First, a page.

Cactus In Alberta

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Did you know Cactus grow wild in southern Alberta, Canada?

Prickly Pear cacti have actually been know to grow as far north in the province as the Peace River area.

In central Alberta, they have grown in our family’s flower beds for over 30 years.

The above picture is one of our beds of cacti here at the lake which had a building for shelter during the 2014 damaging hail storm. It has its first of many blossoms for this season.

Below is a before and after picture of a different flower bed that needed love this year. It use to be crammed full of large cacti like the other bed. Many of the plant’s in this one didn’t survive that hail storm a few years ago. The ones that did have been fighting their way back. Recent wet weather though is washing away the soil and the landscape ties trap rainfall leaving them often living in a water puddle. I can’t even keep up weeding the growing moss and wet soil grass.

It was a dreaded chore, but we removed all the cacti, dug out the grass and moss, filled the bed with 8-10 inches of sand, then separated and replanted the cacti.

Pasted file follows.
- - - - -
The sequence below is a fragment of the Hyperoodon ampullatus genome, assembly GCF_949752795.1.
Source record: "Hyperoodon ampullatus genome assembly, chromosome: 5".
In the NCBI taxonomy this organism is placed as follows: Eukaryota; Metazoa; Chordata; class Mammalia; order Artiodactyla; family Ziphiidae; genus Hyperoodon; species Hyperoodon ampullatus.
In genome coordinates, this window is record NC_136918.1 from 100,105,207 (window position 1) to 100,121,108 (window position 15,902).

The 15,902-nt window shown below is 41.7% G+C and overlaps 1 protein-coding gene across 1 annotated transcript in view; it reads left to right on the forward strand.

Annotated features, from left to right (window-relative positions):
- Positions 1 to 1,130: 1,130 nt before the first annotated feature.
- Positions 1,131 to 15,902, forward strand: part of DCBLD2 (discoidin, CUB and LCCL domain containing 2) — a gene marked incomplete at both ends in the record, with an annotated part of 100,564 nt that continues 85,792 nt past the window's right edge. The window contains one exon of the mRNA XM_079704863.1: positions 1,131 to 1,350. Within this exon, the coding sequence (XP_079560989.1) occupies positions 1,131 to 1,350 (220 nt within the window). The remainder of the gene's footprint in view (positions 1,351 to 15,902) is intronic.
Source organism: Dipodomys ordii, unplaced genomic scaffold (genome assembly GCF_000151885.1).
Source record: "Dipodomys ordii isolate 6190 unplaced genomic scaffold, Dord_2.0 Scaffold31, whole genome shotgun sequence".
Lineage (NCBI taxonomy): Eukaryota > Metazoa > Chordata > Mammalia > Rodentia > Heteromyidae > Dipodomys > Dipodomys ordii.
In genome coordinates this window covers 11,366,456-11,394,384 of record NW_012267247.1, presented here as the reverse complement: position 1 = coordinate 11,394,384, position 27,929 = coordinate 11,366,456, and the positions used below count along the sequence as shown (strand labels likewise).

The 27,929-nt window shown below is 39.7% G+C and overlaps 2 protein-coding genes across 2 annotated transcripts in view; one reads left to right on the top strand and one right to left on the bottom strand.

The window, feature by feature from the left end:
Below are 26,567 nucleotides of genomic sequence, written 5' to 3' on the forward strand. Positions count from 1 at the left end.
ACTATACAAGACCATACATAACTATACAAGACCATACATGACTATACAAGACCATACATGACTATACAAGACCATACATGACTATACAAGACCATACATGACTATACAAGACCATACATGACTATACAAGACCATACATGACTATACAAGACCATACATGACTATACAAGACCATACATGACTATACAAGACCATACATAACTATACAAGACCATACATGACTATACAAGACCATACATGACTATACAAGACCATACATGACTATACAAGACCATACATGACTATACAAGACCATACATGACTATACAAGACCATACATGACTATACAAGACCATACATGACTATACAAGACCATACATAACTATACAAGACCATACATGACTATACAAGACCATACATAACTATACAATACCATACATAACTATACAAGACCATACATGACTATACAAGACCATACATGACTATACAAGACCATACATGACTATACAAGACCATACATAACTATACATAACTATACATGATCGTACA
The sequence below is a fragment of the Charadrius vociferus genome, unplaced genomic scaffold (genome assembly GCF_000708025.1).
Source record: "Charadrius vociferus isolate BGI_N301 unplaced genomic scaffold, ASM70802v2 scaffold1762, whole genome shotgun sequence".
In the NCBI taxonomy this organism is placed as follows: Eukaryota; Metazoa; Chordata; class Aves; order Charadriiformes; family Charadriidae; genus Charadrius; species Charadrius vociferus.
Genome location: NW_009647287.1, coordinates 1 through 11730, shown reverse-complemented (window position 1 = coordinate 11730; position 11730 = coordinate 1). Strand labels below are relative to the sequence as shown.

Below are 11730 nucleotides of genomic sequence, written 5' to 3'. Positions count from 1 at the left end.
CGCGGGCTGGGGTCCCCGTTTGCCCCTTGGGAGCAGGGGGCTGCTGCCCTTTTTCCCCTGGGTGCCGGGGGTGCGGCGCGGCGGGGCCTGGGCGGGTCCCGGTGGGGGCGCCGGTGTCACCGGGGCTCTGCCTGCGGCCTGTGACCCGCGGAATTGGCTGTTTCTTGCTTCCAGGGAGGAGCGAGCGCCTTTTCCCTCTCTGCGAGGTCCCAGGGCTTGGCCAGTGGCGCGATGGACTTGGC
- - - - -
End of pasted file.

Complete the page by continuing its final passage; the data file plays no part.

I hope they appreciate the work and flourish once again.

Late fall these cactus will start to shrieval and lay over, ready to be covered with snow. Each spring they bounce back. As in the first picture, this variety gets large yellow blossoms in June or early July, depending on the spring’s warmth. Ours are later then usual this year.

Do you like unusual bedding plants?

Can you grow cactus outside in your area?

If you are wondering, how I weed these cactus beds, I use long handle pliers or a fish hook remover.

Prepare

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“Ruben” the retriever is prepared

This post isn’t me complaining, it’s a couple tips on how we do it, and an awareness reminder.

We’re just creeping out of a week long cold spell. What do we call cold, -30 Celsius or more (-22 Fahrenheit).

The other morning we woke to -41 Celsius, add the wind chill and it felt like -51. No need for a conversion here because at -32 Celsius and Fahrenheit equal out.